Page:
Where people live matters to their health. Health improvement strategies often target where people live, but do they work? Placing health tackles this question through an examination of England’s Neighbourhood Renewal Strategy and its health targets. It evaluates the evidence base for the strategy, compares experiences from the United States and elsewhere in Europe, and illustrates the relevance of complexity theory to area-based health improvement work.
The book brings together these topical issues with a social science analysis of current programmes based on the methods and concepts of complexity thinking. It concludes by setting out how local action based on these ideas offers a new approach to area-based health improvement work.
Placing health is aimed at researchers, academics and students in the social and health sciences with an interest in area-based health improvement work, as well as practitioners in health services, local government and voluntary agencies working on neighbourhood renewal and health projects.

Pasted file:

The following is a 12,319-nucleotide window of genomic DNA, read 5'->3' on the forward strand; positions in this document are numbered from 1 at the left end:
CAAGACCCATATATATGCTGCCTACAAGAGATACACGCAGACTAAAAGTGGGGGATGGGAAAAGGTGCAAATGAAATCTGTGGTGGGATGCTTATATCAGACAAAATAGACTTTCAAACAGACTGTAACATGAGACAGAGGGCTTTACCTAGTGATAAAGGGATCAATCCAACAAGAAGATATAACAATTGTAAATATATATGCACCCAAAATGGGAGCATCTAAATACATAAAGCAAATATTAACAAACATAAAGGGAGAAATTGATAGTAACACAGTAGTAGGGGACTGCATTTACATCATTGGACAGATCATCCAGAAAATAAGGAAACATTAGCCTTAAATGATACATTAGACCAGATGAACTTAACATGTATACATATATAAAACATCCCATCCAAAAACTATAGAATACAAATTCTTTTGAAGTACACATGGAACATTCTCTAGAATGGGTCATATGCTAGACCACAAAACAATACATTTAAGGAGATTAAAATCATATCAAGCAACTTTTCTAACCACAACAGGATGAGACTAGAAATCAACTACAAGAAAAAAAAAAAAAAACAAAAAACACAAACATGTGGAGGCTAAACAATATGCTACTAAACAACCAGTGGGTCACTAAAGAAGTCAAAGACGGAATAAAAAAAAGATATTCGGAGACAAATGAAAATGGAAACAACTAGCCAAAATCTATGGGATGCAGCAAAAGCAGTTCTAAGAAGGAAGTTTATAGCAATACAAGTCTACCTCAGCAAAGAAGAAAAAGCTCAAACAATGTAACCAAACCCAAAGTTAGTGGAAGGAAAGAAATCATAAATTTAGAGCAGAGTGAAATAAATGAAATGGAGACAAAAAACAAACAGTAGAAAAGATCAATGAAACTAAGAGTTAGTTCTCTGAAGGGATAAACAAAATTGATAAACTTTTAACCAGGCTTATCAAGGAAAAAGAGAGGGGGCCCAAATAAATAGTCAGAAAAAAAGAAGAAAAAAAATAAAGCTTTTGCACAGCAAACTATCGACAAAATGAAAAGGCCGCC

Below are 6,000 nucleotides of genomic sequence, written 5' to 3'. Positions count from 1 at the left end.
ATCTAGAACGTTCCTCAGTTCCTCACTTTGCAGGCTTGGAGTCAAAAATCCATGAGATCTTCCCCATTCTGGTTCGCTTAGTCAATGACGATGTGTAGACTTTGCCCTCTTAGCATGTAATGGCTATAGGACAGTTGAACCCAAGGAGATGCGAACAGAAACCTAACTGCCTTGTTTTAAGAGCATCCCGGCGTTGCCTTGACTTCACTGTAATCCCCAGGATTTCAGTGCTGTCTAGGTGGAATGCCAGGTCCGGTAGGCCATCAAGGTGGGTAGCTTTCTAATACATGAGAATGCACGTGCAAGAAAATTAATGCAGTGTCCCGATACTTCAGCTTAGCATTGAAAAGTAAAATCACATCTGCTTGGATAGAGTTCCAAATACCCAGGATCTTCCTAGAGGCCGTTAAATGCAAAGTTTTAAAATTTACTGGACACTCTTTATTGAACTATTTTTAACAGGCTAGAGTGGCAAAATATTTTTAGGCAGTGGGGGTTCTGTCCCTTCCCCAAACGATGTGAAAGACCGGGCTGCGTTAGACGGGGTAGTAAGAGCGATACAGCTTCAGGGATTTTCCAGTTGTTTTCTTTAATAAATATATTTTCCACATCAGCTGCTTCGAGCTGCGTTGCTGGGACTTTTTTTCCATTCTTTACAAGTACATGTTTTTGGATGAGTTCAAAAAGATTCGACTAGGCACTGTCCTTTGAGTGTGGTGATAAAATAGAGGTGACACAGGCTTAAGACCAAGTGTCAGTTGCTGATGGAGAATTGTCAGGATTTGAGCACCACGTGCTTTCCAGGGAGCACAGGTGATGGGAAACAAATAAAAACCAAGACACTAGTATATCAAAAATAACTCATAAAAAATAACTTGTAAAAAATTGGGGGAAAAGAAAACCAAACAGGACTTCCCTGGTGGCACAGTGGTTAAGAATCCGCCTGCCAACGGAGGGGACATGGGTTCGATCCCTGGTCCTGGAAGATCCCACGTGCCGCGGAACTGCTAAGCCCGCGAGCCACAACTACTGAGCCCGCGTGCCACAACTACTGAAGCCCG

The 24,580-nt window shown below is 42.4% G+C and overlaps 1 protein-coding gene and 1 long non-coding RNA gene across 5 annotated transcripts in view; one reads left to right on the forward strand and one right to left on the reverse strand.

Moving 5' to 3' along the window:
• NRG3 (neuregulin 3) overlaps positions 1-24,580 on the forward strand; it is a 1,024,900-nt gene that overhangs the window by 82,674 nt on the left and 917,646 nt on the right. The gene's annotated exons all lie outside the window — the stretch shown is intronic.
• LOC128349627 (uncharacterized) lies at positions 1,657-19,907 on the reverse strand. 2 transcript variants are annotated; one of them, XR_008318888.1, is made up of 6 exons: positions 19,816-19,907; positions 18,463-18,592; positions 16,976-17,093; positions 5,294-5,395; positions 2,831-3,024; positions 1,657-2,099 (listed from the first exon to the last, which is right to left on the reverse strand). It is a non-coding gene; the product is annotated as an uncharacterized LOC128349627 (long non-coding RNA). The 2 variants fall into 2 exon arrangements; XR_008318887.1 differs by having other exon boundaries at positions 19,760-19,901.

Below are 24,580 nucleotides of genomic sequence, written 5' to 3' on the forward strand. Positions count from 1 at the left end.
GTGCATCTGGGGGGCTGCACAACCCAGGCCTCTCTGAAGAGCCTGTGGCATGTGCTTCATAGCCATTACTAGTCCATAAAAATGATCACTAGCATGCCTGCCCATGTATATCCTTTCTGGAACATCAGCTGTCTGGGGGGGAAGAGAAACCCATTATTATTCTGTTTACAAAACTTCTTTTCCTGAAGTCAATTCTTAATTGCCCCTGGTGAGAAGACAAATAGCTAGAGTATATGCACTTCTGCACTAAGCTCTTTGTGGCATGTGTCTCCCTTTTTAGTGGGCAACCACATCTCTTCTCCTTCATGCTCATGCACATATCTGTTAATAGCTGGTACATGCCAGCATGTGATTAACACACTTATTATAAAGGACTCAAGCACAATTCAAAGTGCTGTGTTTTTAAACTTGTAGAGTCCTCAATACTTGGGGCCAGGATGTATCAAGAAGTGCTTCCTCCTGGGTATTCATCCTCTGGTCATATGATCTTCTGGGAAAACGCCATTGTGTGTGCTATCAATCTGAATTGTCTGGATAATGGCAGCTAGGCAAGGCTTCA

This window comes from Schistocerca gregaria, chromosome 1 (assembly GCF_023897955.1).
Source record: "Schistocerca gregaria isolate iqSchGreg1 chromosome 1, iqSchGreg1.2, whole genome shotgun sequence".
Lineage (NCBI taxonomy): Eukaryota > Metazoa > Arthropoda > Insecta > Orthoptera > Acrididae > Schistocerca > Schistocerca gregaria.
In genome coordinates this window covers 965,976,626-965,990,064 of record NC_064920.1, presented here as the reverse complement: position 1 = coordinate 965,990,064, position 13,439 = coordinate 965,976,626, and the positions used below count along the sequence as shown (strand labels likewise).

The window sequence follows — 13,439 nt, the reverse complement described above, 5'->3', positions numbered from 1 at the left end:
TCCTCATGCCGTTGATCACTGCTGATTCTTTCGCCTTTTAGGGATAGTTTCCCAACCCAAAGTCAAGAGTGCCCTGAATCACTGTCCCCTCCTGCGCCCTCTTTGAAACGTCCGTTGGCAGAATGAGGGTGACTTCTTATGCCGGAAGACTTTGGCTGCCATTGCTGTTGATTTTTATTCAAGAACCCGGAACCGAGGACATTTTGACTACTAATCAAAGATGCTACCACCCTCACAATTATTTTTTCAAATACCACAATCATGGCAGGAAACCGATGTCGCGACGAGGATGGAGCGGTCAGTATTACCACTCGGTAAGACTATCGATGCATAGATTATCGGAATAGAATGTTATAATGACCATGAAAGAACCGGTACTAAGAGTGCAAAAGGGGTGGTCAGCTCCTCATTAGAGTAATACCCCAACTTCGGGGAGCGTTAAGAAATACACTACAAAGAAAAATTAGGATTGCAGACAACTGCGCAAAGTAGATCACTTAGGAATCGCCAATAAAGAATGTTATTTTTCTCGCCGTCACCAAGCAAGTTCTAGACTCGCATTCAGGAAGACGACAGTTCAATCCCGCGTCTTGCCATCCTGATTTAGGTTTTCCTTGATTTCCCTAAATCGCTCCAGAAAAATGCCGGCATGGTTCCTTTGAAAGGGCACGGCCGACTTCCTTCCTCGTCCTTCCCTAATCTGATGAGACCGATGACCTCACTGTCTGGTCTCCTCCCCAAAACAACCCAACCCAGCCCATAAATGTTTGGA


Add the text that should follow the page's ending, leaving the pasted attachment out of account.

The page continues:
This book shows how living in a highly racialized society affects health through multiple social contexts, including neighborhoods, personal and family relationships, and the medical system.
Black-white disparities in health, illness, and mortality have been widely documented, but most research has focused on single factors that produce and perpetuate those disparities, such as individual health behaviors and access to medical care.
This is the first book to offer a comprehensive perspective on health and sickness among African Americans, starting with an examination of how race has been historically constructed in the US and in the medical system and the resilience of racial ideologies and practices. Racial disparities in health reflect racial inequalities in living conditions, incarceration rates, family systems, and opportunities. These racial disparities often cut across social class boundaries and have gender-specific consequences.
Bringing together data from existing quantitative and qualitative research with new archival and interview data, this book advances research in the fields of families, race-ethnicity, and medical sociology.